Dictating is forcing me to separate my languages. When I used to type, I didn’t have to be aware of which language I was using. I would have three or four chat windows open, some in English, some in French. In the same time, I would be writing something in French, maybe coding some PHP or HTML, and replying to an e-mail in English. Of course, I would be switching from one window to another pretty often. Yes, I multitask.
With Dragon, I have a separate user for French and for English. This means that when I want to dictate something in the “other” language, I need to change users. This takes about a minute. If you are writing a text in English and chatting in French with somebody at the same time, this is way too long. I therefore tend to stay “stuck” in one language.
To make the situation a little more interesting, my operating system is in English. Windows programs use MSAA to allow people using speech recognition software to activate menu items by simply saying them (amongst other things). When my French user is active, the interaction with my operating system is somewhat crippled (the “boss your computer around by voice” part).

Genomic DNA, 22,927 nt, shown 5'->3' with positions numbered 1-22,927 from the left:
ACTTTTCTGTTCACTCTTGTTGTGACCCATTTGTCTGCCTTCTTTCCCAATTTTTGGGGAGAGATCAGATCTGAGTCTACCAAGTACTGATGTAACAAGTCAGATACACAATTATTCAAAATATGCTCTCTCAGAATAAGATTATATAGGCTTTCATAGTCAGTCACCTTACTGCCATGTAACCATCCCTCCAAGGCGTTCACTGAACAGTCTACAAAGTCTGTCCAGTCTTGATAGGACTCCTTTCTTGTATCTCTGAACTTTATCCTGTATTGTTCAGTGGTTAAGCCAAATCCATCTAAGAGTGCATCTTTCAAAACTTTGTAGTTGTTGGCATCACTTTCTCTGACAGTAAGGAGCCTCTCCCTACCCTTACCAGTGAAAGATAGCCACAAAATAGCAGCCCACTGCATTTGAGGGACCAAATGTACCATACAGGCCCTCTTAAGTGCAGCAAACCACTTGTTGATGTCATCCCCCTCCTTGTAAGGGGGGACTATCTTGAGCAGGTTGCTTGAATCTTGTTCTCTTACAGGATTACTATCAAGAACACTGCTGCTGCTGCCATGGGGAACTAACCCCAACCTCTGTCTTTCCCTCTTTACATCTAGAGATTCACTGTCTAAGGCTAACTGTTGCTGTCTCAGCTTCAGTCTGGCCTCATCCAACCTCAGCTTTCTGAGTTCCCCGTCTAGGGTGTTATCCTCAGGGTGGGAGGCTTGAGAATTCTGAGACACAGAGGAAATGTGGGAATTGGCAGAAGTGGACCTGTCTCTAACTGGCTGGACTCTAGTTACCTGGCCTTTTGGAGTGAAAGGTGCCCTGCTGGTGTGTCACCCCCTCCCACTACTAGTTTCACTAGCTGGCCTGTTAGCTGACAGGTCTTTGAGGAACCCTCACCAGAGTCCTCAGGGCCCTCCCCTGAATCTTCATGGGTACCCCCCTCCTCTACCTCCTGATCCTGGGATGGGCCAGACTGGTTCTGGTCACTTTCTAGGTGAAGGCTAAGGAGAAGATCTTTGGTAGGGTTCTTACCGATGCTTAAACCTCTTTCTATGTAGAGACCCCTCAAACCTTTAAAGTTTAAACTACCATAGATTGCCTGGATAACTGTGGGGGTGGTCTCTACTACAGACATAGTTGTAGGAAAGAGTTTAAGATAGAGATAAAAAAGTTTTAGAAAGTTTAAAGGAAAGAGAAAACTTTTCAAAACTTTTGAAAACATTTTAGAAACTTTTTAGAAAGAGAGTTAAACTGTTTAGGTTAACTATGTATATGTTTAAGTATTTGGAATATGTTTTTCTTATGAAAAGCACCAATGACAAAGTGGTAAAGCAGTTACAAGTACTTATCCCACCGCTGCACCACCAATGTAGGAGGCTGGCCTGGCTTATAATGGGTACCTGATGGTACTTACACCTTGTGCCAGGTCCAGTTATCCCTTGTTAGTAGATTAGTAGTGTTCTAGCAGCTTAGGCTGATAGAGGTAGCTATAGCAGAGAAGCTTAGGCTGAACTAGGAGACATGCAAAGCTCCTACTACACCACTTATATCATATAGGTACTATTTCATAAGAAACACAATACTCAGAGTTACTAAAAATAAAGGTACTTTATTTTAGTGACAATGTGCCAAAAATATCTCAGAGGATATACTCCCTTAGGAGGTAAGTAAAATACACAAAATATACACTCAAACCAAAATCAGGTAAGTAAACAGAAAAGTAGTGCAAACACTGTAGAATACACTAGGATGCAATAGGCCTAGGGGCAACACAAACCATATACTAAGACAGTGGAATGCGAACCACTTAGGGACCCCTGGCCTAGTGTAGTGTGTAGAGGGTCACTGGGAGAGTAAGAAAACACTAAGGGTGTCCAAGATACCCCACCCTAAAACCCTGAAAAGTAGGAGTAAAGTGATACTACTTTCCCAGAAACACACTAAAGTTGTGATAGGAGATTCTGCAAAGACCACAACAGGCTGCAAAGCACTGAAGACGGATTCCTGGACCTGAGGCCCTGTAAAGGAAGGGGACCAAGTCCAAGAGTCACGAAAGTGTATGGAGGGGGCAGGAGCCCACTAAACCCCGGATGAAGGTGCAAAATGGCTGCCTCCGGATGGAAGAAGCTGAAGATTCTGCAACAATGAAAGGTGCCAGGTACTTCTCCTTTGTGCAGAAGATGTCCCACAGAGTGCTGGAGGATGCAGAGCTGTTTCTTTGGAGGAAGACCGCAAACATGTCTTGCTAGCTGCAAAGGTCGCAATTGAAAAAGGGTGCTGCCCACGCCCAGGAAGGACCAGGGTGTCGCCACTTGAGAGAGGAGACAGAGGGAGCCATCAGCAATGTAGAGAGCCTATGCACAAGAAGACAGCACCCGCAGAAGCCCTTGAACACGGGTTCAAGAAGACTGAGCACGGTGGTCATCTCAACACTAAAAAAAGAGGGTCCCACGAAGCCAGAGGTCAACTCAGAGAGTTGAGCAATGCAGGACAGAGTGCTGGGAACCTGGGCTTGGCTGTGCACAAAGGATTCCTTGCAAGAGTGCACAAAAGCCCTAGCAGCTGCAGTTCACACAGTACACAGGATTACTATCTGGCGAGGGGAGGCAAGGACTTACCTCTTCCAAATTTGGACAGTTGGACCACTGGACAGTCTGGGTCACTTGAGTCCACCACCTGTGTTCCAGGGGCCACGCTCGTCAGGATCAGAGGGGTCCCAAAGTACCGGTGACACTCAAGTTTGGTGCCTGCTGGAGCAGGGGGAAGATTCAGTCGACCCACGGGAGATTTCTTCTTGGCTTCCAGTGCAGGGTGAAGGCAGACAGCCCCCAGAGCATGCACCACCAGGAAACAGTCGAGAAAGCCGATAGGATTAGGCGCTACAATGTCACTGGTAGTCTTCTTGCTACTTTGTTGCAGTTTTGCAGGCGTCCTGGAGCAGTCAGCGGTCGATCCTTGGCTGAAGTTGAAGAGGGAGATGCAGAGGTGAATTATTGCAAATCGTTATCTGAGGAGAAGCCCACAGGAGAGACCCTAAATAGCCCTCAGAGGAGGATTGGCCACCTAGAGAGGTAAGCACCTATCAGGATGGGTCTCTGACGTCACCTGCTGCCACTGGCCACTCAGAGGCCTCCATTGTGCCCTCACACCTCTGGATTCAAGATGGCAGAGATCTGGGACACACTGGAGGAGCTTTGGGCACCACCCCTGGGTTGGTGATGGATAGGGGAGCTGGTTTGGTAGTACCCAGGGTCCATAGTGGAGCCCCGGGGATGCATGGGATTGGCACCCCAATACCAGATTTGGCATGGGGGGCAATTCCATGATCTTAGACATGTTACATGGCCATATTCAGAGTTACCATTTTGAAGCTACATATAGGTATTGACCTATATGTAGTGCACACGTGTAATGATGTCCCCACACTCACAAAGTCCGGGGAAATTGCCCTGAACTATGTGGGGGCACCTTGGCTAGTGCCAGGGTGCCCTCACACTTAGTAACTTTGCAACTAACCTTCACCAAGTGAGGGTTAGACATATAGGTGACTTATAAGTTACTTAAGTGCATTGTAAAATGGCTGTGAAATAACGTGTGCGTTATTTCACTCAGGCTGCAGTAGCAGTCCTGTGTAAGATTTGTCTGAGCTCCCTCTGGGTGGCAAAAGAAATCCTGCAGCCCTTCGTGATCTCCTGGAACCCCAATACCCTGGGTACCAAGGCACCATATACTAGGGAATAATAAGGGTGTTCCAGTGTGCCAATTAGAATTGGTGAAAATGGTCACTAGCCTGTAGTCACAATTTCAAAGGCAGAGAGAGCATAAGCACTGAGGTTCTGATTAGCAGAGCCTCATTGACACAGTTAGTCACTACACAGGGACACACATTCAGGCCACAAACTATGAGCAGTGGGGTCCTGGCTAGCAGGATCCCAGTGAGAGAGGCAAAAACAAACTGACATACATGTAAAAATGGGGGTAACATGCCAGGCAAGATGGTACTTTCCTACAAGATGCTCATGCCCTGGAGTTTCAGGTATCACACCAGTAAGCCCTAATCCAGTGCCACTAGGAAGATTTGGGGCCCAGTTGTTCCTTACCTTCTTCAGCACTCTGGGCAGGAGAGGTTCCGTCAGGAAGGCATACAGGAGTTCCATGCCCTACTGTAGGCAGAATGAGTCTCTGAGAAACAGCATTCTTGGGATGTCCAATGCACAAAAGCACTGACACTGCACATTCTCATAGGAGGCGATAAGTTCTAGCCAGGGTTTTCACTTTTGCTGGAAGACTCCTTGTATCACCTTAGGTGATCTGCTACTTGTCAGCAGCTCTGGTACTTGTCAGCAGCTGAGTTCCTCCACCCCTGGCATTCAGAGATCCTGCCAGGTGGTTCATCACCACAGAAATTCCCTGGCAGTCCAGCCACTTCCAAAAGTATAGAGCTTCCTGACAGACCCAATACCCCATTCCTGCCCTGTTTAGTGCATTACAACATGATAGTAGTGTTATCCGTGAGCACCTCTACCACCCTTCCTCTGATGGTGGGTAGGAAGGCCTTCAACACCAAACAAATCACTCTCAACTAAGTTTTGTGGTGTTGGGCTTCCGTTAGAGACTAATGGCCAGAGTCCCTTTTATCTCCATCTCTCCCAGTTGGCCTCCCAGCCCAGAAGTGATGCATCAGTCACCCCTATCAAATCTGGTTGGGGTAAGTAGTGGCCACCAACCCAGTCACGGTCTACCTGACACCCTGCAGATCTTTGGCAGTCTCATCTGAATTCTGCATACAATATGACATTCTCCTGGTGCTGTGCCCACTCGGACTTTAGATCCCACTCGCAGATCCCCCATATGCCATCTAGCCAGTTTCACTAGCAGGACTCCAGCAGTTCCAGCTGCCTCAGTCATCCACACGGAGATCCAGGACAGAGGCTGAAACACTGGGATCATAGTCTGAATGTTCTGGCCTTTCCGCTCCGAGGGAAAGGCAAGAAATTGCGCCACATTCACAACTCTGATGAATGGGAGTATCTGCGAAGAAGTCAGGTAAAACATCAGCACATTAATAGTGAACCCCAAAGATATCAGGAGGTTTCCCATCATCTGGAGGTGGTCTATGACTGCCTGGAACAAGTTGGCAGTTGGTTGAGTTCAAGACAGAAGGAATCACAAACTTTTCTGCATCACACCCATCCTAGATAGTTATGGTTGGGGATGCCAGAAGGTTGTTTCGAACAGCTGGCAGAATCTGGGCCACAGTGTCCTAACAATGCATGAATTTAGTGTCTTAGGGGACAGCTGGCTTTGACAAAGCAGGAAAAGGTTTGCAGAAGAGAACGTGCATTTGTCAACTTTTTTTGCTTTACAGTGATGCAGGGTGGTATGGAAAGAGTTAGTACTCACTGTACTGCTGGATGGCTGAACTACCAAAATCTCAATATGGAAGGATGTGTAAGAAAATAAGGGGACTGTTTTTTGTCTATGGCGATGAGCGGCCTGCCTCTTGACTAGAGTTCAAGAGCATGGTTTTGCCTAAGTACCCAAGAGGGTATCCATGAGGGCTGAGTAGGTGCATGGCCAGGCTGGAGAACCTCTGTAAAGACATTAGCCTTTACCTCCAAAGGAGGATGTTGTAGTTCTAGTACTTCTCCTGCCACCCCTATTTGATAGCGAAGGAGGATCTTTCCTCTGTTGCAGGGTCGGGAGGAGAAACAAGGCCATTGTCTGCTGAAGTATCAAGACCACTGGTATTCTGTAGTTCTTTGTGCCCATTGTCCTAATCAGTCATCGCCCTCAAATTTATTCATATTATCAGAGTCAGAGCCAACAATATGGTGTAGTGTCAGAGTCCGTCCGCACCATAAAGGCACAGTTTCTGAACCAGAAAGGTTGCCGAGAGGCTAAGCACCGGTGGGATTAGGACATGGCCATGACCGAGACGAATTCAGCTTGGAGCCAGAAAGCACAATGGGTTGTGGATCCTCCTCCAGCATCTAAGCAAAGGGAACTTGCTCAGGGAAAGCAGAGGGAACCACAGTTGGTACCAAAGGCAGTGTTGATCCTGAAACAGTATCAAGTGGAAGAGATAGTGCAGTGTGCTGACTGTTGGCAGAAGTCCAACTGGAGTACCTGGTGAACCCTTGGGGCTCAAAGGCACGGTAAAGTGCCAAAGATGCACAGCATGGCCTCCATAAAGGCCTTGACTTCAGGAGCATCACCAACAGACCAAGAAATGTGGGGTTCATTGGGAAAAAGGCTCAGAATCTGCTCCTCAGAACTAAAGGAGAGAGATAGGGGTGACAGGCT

When you are trying to use your computer hands-free, a required step is to make some custom commands for your Dragon. Kim’s Macros are a really useful set of custom commands in English. Some of them need to be adapted to your personal system, others are usable “as is”. However, a lot more work is needed if you want to use these custom commands in French. When I tweak a macro or write a new one in one language, it will not automatically be updated in the other language. My users tend to drift out of sync. It takes time and energy to keep their capabilities similar.
This accounts to some extent for the big chunks of French you have been seeing here lately.